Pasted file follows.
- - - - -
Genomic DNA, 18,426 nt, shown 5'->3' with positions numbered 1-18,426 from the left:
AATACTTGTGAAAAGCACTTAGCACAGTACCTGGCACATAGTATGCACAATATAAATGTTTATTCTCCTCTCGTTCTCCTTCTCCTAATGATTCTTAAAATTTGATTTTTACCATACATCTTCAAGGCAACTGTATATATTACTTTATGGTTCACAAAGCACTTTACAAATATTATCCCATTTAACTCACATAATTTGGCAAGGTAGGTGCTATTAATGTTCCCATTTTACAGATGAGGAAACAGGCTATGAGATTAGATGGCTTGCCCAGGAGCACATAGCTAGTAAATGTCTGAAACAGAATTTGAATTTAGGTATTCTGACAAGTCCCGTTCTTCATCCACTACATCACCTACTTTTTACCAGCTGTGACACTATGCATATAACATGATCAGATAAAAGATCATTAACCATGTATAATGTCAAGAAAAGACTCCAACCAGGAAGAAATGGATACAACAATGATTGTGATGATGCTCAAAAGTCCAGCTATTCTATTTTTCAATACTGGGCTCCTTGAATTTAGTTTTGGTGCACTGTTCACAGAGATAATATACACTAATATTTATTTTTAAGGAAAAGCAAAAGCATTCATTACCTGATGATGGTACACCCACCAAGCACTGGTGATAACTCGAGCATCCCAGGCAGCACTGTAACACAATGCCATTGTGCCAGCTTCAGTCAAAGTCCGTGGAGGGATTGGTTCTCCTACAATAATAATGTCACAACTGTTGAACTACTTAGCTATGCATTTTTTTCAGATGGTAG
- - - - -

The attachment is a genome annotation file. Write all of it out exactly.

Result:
Genomic DNA, 18,426 nt, shown 5'->3' with positions numbered 1-18,426 from the left:
AATACTTGTGAAAAGCACTTAGCACAGTACCTGGCACATAGTATGCACAATATAAATGTTTATTCTCCTCTCGTTCTCCTTCTCCTAATGATTCTTAAAATTTGATTTTTACCATACATCTTCAAGGCAACTGTATATATTACTTTATGGTTCACAAAGCACTTTACAAATATTATCCCATTTAACTCACATAATTTGGCAAGGTAGGTGCTATTAATGTTCCCATTTTACAGATGAGGAAACAGGCTATGAGATTAGATGGCTTGCCCAGGAGCACATAGCTAGTAAATGTCTGAAACAGAATTTGAATTTAGGTATTCTGACAAGTCCCGTTCTTCATCCACTACATCACCTACTTTTTACCAGCTGTGACACTATGCATATAACATGATCAGATAAAAGATCATTAACCATGTATAATGTCAAGAAAAGACTCCAACCAGGAAGAAATGGATACAACAATGATTGTGATGATGCTCAAAAGTCCAGCTATTCTATTTTTCAATACTGGGCTCCTTGAATTTAGTTTTGGTGCACTGTTCACAGAGATAATATACACTAATATTTATTTTTAAGGAAAAGCAAAAGCATTCATTACCTGATGATGGTACACCCACCAAGCACTGGTGATAACTCGAGCATCCCAGGCAGCACTGTAACACAATGCCATTGTGCCAGCTTCAGTCAAAGTCCGTGGAGGGATTGGTTCTCCTACAATAATAATGTCACAACTGTTGAACTACTTAGCTATGCATTTTTTTCAGATGGTAG